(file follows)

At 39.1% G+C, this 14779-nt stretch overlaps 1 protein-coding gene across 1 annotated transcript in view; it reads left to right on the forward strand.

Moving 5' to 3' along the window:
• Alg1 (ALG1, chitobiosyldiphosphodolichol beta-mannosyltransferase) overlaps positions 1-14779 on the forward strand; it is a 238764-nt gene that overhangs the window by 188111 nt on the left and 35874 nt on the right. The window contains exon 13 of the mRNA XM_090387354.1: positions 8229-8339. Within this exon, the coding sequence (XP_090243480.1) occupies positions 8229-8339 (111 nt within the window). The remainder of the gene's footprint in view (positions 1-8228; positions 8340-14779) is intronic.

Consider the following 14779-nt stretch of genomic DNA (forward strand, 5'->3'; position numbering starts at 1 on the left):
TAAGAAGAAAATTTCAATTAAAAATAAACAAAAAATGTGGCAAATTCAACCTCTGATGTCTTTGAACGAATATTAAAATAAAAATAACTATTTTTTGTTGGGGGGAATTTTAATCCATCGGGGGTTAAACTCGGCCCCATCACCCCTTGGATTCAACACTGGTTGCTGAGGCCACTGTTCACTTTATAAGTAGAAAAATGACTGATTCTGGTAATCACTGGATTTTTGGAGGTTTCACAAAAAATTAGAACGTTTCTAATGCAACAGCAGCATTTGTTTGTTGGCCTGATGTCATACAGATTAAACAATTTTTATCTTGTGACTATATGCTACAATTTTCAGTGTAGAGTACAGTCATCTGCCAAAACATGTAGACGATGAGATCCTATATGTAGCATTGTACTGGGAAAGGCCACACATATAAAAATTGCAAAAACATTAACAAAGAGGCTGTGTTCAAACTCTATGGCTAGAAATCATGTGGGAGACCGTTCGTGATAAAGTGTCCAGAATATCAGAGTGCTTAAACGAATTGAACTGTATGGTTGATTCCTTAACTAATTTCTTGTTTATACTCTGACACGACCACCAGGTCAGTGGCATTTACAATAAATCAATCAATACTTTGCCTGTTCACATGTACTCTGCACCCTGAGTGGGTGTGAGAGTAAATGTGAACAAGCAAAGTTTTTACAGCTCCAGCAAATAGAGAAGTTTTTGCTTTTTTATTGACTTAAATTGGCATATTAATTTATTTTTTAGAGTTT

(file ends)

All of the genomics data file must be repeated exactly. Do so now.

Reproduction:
At 39.1% G+C, this 14779-nt stretch overlaps 1 protein-coding gene across 1 annotated transcript in view; it reads left to right on the forward strand.

Moving 5' to 3' along the window:
• Alg1 (ALG1, chitobiosyldiphosphodolichol beta-mannosyltransferase) overlaps positions 1-14779 on the forward strand; it is a 238764-nt gene that overhangs the window by 188111 nt on the left and 35874 nt on the right. The window contains exon 13 of the mRNA XM_090387354.1: positions 8229-8339. Within this exon, the coding sequence (XP_090243480.1) occupies positions 8229-8339 (111 nt within the window). The remainder of the gene's footprint in view (positions 1-8228; positions 8340-14779) is intronic.

Consider the following 14779-nt stretch of genomic DNA (forward strand, 5'->3'; position numbering starts at 1 on the left):
TAAGAAGAAAATTTCAATTAAAAATAAACAAAAAATGTGGCAAATTCAACCTCTGATGTCTTTGAACGAATATTAAAATAAAAATAACTATTTTTTGTTGGGGGGAATTTTAATCCATCGGGGGTTAAACTCGGCCCCATCACCCCTTGGATTCAACACTGGTTGCTGAGGCCACTGTTCACTTTATAAGTAGAAAAATGACTGATTCTGGTAATCACTGGATTTTTGGAGGTTTCACAAAAAATTAGAACGTTTCTAATGCAACAGCAGCATTTGTTTGTTGGCCTGATGTCATACAGATTAAACAATTTTTATCTTGTGACTATATGCTACAATTTTCAGTGTAGAGTACAGTCATCTGCCAAAACATGTAGACGATGAGATCCTATATGTAGCATTGTACTGGGAAAGGCCACACATATAAAAATTGCAAAAACATTAACAAAGAGGCTGTGTTCAAACTCTATGGCTAGAAATCATGTGGGAGACCGTTCGTGATAAAGTGTCCAGAATATCAGAGTGCTTAAACGAATTGAACTGTATGGTTGATTCCTTAACTAATTTCTTGTTTATACTCTGACACGACCACCAGGTCAGTGGCATTTACAATAAATCAATCAATACTTTGCCTGTTCACATGTACTCTGCACCCTGAGTGGGTGTGAGAGTAAATGTGAACAAGCAAAGTTTTTACAGCTCCAGCAAATAGAGAAGTTTTTGCTTTTTTATTGACTTAAATTGGCATATTAATTTATTTTTTAGAGTTT